There are concerns that children as young as seven are vaping in New Zealand. And figures suggest up to 25 percent of 15-year-olds vape regularly.
The Government's revealed it's planning a health campaign targeting young people later in the year, and many hope it'll take a tough stance, like Australia.
St Catherine's College year 13 student, Erin Beamish, says there's a lot of pressure to vape, particularly on social media.
"It's seen as, 'oh, if I don't vape I'm not cool', you know, it's been kind of a trendy thing to do."
And it's becoming increasingly common.
"Twenty to 25 percent of 15-year-olds are vaping regularly," said Life Education Trust CEO, John O’Connell.
And he said some are starting even younger.
"We're hearing reports from principals, as young as seven and eight."
In association with the Asthma and Respiratory Foundation, Life Education Trust has introduced a behind the scenes production to teach young people about the dangers of vaping through theatre.
O'Connell says smoking was all but eradicated among young people but vaping has become a new issue and schools are crying out for support.
"I think the biggest issue is the nicotine addiction. So in Australia, to buy a nicotine vape you need a doctor's prescription, here you buy them at a local dairy. And of course, nicotine, you're talking mental health issues around dependence, you're talking mood swings and anxiety."
He said New Zealand can learn from Australia. New South Wales Health launched a campaign this year to challenge teen vaping, warning about harmful chemicals, addictiveness, the impact on young brains.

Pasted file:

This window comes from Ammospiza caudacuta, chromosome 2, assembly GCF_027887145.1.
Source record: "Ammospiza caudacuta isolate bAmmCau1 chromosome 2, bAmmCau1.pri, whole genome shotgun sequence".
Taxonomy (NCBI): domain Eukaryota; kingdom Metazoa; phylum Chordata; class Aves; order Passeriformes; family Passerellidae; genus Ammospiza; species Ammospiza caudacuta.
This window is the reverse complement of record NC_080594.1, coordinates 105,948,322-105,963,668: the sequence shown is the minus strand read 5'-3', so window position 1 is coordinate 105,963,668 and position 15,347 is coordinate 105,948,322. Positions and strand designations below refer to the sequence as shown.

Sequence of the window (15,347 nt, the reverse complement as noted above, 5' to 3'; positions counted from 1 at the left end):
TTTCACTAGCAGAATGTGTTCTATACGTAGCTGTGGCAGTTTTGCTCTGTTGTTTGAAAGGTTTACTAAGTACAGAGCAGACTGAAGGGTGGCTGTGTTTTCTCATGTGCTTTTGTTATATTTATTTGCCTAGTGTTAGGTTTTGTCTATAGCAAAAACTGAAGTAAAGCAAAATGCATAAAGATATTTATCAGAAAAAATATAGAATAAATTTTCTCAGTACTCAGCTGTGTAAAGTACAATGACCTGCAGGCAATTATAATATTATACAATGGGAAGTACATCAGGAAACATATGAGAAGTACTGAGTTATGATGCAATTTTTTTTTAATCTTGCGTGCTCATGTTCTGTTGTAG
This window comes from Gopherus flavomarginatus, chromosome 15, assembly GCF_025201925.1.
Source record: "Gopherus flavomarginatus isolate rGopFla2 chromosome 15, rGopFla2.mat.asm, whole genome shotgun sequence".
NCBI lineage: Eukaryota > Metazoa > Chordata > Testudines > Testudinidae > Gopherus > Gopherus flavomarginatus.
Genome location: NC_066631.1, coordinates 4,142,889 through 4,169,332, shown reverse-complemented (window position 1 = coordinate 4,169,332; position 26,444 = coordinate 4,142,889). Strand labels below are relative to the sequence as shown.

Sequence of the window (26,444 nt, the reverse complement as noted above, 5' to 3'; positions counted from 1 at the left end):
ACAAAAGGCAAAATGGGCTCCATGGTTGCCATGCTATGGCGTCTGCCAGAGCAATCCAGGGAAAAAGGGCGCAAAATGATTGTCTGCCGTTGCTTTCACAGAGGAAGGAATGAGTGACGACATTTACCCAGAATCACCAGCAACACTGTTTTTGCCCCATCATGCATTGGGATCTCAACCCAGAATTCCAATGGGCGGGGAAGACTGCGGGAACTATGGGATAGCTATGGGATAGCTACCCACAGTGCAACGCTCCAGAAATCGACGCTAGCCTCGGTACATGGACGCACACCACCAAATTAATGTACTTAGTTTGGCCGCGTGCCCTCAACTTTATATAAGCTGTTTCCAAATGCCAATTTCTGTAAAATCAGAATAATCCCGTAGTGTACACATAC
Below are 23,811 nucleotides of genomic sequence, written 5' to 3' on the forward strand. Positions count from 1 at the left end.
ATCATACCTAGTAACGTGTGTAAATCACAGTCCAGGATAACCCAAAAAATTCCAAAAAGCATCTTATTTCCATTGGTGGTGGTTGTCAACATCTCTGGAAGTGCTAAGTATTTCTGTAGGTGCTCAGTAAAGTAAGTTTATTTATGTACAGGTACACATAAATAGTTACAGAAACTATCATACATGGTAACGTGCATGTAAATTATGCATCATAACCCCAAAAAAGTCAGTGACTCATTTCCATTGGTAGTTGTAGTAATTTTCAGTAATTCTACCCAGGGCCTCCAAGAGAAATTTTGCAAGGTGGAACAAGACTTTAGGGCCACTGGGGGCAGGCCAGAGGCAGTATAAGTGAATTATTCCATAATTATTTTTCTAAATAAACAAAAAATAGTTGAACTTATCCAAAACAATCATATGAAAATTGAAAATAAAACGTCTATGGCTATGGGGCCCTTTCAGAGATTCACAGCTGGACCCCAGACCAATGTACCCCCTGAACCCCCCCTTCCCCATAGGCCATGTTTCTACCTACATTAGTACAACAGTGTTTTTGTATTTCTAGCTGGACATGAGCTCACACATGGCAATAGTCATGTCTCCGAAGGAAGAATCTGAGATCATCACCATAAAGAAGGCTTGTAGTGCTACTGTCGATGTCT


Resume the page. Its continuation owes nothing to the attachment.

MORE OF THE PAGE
Associate Minister of Health Dr Ayesha Verrall said plans are underway.
"We will be launching a campaign later in the year to make sure young people are aware of the harms of vaping," she said.
"Because we see vaping as a tool for helping people quit smoking, we don't want young people to start vaping straight off the bat."
It's an offence to sell vapes to under-18s, and dairies are limited to selling three unappealing flavours. But retailers have found an easy workaround. By dedicating an area to vapes, they can be classed as a specialist vape store, enabling them to sell any flavour they like.
There are now 661 specialist vape stores in the country - that's double the number of McDonald's and KFCs combined.
Schools want tighter restrictions and better awareness to stop teens vaping now.
"It requires a huge body of evidence before any legislation is put in place to make a change. We're afraid that by the time that huge body of evidence is collected it'll be too late," said Halina McDonald, deputy principal pastoral at St Catherine’s College
Too late if teens are already addicted.